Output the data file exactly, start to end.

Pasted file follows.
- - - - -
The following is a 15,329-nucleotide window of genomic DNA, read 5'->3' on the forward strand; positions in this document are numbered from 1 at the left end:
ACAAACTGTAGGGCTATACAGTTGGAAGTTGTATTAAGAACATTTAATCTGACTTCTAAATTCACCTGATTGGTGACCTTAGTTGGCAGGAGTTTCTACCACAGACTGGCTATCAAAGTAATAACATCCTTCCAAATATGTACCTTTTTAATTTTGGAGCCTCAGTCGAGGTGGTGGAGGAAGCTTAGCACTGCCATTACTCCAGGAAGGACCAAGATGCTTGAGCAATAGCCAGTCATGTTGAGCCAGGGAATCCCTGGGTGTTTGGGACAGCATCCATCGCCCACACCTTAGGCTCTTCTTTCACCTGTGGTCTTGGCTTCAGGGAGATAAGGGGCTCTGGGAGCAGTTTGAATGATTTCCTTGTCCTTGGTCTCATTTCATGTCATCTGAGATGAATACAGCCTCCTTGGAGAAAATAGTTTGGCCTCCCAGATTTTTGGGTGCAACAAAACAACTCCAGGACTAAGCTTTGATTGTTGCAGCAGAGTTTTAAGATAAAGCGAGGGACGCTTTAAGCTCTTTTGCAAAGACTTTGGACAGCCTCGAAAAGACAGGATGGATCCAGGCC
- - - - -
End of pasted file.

The following is a 15,329-nucleotide window of genomic DNA, read 5'->3' on the forward strand; positions in this document are numbered from 1 at the left end:
ACAAACTGTAGGGCTATACAGTTGGAAGTTGTATTAAGAACATTTAATCTGACTTCTAAATTCACCTGATTGGTGACCTTAGTTGGCAGGAGTTTCTACCACAGACTGGCTATCAAAGTAATAACATCCTTCCAAATATGTACCTTTTTAATTTTGGAGCCTCAGTCGAGGTGGTGGAGGAAGCTTAGCACTGCCATTACTCCAGGAAGGACCAAGATGCTTGAGCAATAGCCAGTCATGTTGAGCCAGGGAATCCCTGGGTGTTTGGGACAGCATCCATCGCCCACACCTTAGGCTCTTCTTTCACCTGTGGTCTTGGCTTCAGGGAGATAAGGGGCTCTGGGAGCAGTTTGAATGATTTCCTTGTCCTTGGTCTCATTTCATGTCATCTGAGATGAATACAGCCTCCTTGGAGAAAATAGTTTGGCCTCCCAGATTTTTGGGTGCAACAAAACAACTCCAGGACTAAGCTTTGATTGTTGCAGCAGAGTTTTAAGATAAAGCGAGGGACGCTTTAAGCTCTTTTGCAAAGACTTTGGACAGCCTCGAAAAGACAGGATGGATCCAGGCC